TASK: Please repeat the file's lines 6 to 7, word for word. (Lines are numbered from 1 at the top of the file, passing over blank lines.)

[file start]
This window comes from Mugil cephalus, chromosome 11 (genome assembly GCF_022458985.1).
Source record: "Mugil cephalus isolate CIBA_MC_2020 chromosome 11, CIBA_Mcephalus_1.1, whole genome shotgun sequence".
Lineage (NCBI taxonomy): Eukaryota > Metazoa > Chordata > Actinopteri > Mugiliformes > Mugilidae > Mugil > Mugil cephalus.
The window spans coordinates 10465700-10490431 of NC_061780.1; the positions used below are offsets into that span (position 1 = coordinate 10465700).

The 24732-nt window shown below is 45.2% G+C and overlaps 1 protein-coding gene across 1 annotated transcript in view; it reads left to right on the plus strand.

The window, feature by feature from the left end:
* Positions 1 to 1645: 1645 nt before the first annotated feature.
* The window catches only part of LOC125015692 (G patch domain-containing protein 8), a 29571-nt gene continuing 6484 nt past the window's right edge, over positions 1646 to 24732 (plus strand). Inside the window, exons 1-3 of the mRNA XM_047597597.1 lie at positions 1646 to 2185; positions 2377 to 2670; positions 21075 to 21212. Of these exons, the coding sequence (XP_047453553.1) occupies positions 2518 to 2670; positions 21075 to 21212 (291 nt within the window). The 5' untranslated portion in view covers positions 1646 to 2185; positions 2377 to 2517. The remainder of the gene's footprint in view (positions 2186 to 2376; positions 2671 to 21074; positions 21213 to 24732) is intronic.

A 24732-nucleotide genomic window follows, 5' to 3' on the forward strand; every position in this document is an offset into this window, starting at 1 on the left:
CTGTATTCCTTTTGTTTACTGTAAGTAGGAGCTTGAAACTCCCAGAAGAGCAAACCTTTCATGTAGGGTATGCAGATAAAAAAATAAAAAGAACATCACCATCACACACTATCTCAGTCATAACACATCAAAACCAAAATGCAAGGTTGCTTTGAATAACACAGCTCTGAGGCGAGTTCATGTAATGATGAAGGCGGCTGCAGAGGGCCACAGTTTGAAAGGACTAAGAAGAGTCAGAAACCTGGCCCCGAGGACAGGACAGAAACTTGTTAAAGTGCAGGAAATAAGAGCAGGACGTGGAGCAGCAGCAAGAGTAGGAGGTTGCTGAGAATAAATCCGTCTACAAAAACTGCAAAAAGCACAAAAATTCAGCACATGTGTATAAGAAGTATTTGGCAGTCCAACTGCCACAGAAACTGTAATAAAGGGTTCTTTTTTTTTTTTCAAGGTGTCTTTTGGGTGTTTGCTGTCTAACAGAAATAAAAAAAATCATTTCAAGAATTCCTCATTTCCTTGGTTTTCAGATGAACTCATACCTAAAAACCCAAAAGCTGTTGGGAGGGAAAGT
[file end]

The window, feature by feature from the left end:
* Positions 1 to 1645: 1645 nt before the first annotated feature.